Red carpet for a paedophile while families are homeless
There are many things that trouble me about convicted paedophile Dennis Ferguson.
There is the debate about whether such offenders are ever capable of rehabilitation (I doubt it). There is the debate about whether we are doing enough to address the causal factors that hard wire this evil behaviour, transforming a person into a predator that destroys young people’s lives.
But one issue that seems to have escaped attention is how can a convicted paedophile from Queensland move to NSW and get himself a five year lease in public housing, while almost 40,000 more worthy tenants in NSW are waiting in the queue.
I suspect the four families who were featured in last week’s Four Corners program who were being shuffled from one motel room to another, with as many as five kids, must have been wondering what they had to do to get the same opportunity as Dennis Ferguson.
We hear a lot about the failures of our public hospital system, but what is happening in public housing and how we are failing to provide for our future housing needs is worthy of equal attention.
In 2006, 7483 families were homeless, an increase of 17 per cent since 2001. Of the 105,000 Australians defined as homeless, 26 per cent or 26,790 people were in families with children and 12 per cent were under the age of 12, just like those kids we saw in the 4 Corners programme last week.
As a Coalition, we have so far supported $3.5 billion of initiatives to address homelessness and affordable housing. While we agree with the Government on many solutions, such as early intervention strategies, supporting the charitable sector’s efforts and building more shelters, we disagree on the central role of public housing as part of the solution.
95 per cent of Australians live in private housing. 97 per cent of housing construction jobs are in the private housing industry. If you want to make a difference for construction jobs and ensure there are more houses for people to live in affordably, then you need to encourage people to build more homes in the private housing market.
The Rudd Government‘s response to the challenges on housing affordability has been an almost complete reliance on public housing as the answer. We do not share this confidence.
There are more than 178,000 people waiting for public housing across Australia. Building 19,200 new public housing dwellings will not meet this demand. Nor has it ever been the principal way we have been able to reduce public housing waiting lists. We need to find them a home in private housing.
Between 1996 and the start of the global financial crisis last year, the number of people waiting for public housing in Australia declined by almost 60,000 applicants. During this same period the public rental dwelling stock also fell by around 55,000 dwellings.
Nor does spending more public money on building public housing seem to have had much impact on the number of public housing dwellings we have available in stock.
Between 2003 and 2008, $4 billion was spent in real terms on new construction in public housing by State and Territory Governments. At the end of this period we had 10,000 less public housing dwellings than when we started. It is hardly a great job application to be given a further $6 billion by the Rudd Government of more borrowed taxpayer money to repeat these same failures.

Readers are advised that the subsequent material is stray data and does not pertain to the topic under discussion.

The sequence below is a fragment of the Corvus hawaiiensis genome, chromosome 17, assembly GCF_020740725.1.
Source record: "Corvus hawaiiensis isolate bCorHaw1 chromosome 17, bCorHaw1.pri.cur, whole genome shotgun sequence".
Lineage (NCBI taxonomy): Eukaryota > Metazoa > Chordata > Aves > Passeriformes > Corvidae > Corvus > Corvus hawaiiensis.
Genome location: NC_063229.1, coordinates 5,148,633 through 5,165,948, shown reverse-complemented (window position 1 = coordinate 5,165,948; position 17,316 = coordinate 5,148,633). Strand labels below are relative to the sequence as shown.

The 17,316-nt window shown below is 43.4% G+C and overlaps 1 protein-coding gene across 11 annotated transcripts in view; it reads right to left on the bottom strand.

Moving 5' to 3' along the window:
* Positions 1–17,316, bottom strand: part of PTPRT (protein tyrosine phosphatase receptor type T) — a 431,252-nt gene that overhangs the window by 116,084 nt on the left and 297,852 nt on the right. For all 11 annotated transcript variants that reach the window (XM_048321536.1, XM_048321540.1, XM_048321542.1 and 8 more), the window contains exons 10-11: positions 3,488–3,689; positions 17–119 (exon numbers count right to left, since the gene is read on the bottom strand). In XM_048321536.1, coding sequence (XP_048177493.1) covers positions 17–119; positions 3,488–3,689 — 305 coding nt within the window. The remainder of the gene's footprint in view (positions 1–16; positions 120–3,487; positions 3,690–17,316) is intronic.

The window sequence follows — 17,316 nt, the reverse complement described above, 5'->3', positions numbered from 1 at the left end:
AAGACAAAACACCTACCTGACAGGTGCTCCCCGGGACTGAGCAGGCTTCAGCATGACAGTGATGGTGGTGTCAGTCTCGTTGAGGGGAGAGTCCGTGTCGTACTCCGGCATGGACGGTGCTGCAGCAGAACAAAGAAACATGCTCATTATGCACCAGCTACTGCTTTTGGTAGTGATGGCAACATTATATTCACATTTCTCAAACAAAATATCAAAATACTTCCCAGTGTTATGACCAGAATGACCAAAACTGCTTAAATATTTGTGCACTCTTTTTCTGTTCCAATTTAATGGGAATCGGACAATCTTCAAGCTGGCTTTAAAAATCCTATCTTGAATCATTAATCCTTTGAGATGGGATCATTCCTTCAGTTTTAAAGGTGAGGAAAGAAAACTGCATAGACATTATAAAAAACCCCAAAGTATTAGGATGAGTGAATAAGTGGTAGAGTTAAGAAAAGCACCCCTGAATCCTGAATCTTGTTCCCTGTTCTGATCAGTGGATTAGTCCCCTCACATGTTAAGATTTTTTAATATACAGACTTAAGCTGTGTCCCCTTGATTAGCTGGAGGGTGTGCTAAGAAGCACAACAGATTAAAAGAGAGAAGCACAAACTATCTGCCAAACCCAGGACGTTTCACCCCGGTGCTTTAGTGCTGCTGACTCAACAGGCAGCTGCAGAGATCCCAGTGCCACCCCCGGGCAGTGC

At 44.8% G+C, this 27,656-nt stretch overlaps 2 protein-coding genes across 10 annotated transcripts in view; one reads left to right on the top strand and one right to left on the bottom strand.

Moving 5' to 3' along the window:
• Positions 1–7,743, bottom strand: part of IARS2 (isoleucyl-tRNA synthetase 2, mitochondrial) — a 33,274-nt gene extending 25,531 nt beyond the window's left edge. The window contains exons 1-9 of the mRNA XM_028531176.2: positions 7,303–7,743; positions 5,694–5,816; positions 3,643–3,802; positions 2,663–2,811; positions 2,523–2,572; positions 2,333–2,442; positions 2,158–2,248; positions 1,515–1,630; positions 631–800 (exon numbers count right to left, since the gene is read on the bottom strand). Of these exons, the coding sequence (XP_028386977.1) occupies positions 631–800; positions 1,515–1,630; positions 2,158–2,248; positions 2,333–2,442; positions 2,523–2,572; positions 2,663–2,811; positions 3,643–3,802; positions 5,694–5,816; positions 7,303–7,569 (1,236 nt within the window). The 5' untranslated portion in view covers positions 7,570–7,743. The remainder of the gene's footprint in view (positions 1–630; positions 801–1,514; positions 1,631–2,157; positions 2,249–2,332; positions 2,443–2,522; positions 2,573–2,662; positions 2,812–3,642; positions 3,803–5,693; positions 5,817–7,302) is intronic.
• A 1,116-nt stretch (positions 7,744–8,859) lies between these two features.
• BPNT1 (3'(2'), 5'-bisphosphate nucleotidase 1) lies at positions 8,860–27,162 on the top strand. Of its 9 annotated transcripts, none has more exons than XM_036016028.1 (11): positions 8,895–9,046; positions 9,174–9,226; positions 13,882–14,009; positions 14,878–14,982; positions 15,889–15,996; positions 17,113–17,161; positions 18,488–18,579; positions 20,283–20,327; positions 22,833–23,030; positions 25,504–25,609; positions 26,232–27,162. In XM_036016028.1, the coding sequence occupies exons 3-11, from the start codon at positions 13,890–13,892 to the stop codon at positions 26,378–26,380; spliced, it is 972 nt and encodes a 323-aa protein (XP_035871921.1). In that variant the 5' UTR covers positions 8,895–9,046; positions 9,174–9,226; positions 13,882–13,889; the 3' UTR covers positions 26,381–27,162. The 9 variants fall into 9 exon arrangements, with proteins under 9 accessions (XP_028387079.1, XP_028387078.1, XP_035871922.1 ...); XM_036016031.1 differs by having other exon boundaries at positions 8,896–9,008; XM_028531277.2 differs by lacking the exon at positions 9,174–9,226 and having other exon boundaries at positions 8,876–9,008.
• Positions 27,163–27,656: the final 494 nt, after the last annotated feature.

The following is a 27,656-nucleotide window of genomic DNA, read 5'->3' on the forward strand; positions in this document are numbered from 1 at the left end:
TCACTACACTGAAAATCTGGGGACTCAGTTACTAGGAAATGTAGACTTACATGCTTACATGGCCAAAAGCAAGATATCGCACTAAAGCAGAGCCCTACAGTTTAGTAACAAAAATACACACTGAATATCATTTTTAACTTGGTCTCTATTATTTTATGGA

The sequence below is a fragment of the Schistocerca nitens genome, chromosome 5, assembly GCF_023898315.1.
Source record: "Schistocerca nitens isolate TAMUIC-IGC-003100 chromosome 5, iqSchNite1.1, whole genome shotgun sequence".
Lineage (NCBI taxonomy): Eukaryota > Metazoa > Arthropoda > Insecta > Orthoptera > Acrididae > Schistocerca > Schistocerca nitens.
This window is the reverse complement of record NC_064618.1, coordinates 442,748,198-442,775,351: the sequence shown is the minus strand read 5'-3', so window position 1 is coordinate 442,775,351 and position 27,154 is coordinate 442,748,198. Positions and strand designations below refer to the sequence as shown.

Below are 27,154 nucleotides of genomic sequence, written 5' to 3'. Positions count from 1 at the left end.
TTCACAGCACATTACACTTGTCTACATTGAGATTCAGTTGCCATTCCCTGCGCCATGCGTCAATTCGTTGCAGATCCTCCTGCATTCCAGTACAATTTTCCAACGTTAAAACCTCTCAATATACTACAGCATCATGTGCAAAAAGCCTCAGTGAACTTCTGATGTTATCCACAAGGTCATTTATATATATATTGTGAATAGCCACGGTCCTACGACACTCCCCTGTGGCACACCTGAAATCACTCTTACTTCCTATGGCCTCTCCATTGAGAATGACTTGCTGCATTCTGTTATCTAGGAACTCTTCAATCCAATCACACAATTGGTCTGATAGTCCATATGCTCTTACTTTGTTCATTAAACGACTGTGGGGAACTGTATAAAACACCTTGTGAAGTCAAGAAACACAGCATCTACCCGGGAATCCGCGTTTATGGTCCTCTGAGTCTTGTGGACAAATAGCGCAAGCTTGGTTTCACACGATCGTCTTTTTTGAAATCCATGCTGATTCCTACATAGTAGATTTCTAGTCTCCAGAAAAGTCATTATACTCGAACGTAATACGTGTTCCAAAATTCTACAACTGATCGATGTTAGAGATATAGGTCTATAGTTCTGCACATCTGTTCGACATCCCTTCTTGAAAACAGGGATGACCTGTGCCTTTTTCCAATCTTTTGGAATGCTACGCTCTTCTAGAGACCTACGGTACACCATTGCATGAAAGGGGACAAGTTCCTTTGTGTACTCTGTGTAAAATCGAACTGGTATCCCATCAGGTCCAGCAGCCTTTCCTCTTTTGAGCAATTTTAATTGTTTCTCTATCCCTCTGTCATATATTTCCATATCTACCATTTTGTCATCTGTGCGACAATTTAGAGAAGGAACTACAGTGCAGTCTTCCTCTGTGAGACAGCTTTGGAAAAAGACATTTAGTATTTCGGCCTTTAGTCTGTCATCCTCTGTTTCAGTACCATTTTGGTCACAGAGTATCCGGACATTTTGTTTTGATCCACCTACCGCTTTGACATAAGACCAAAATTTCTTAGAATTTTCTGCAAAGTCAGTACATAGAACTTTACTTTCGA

Between 1996 and 2008, around 2 million people got a job, real wages increased by more than 20 per cent, and the private sector built more than 1.7 million homes, or around 140,000 per year. However, even this was not enough, as we know that prices and rents still moved up during this period.
It is estimated by ANZ we have a shortfall of at least 200,000 homes across the country. This mismatch between supply and demand is the reason why 30 families are competing for the one house today and why rents and prices are so high, not because there is not enough public housing.
We will need to build at least 160,000 homes every year for the next ten years to rebalance the supply demand equation – an increase of more than 15 per cent. Some say this should be higher and they could be right. This is not going to happen as long as it costs $200,000 to develop a block of land in our major cities in various taxes, charges and other costs, before you lay a brick.
It is also not going to occur while we have an undeclared war between the various regulatory agencies of Government, the development industry and local communities. We need a cease fire to get these homes built.
At a community level the key is involvement and restoring trust. The failure to deliver roads, infrastructure and other services needed to support new homes either at the city fringe or in established urban areas, has crashed community trust in new development.
We also a need a real reform revolution in our sclerotic public housing sector. Government should be more interested in flesh and blood than public bricks and mortar.
It should be about giving people and families the support they need to overcome the challenges they face in putting a roof over their own heads - not perpetuating some public housing empire – which isn’t even 20th century thinking, let alone 21st.
In return for the billions of dollars we spend every year, the Federal government must require mandatory reforms from State and Local Governments to remove the blockages to housing supply and radically reform their housing agencies that have failed Australians so badly. Well, failed everyone except Dennis Ferguson of course, who remains a guest of the state.
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